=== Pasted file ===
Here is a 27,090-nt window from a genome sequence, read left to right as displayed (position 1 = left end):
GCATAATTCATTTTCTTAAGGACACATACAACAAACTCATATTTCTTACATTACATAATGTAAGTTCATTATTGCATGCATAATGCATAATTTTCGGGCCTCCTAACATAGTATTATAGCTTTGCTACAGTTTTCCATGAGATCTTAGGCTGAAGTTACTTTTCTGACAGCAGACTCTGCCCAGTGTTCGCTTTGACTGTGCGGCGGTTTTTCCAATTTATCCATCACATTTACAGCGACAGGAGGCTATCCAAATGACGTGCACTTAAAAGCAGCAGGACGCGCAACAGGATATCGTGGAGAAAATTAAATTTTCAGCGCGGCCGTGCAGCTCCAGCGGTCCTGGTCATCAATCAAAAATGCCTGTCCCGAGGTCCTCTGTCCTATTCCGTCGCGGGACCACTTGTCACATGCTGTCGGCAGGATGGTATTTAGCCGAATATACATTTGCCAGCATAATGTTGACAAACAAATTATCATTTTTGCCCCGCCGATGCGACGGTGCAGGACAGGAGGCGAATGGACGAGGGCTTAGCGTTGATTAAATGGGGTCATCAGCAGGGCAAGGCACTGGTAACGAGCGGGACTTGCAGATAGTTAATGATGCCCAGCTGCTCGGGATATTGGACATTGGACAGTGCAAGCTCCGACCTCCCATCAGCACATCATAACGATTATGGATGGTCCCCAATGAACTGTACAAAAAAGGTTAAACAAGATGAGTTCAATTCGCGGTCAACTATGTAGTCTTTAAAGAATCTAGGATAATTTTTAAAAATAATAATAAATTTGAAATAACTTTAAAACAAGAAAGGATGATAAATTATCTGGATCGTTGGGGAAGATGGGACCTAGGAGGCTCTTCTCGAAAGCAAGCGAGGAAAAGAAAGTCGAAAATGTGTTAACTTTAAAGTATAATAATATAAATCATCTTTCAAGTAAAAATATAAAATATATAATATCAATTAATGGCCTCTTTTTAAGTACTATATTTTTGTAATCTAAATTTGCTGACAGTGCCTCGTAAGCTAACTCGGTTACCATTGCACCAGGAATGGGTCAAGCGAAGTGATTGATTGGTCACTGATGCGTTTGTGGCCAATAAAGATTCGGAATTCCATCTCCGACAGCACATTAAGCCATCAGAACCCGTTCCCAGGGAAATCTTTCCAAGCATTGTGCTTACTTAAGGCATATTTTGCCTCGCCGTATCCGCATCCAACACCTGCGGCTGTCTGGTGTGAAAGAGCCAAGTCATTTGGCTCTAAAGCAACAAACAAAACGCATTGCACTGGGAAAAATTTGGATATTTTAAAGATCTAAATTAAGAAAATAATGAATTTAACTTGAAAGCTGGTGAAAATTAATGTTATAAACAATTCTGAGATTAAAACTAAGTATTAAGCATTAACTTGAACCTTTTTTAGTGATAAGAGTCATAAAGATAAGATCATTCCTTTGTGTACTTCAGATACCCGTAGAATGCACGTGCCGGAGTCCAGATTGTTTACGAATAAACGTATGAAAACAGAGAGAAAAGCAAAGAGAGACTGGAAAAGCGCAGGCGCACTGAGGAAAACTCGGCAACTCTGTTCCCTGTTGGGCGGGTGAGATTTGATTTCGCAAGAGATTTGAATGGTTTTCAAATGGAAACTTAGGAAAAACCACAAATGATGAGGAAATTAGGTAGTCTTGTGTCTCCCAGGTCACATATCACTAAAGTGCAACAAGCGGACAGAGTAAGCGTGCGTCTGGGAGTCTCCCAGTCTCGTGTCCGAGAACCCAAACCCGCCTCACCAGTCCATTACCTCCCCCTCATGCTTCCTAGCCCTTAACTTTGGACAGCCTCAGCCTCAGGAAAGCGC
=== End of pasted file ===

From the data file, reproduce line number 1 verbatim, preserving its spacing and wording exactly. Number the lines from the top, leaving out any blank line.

Here is a 27,090-nt window from a genome sequence, read left to right as displayed (position 1 = left end):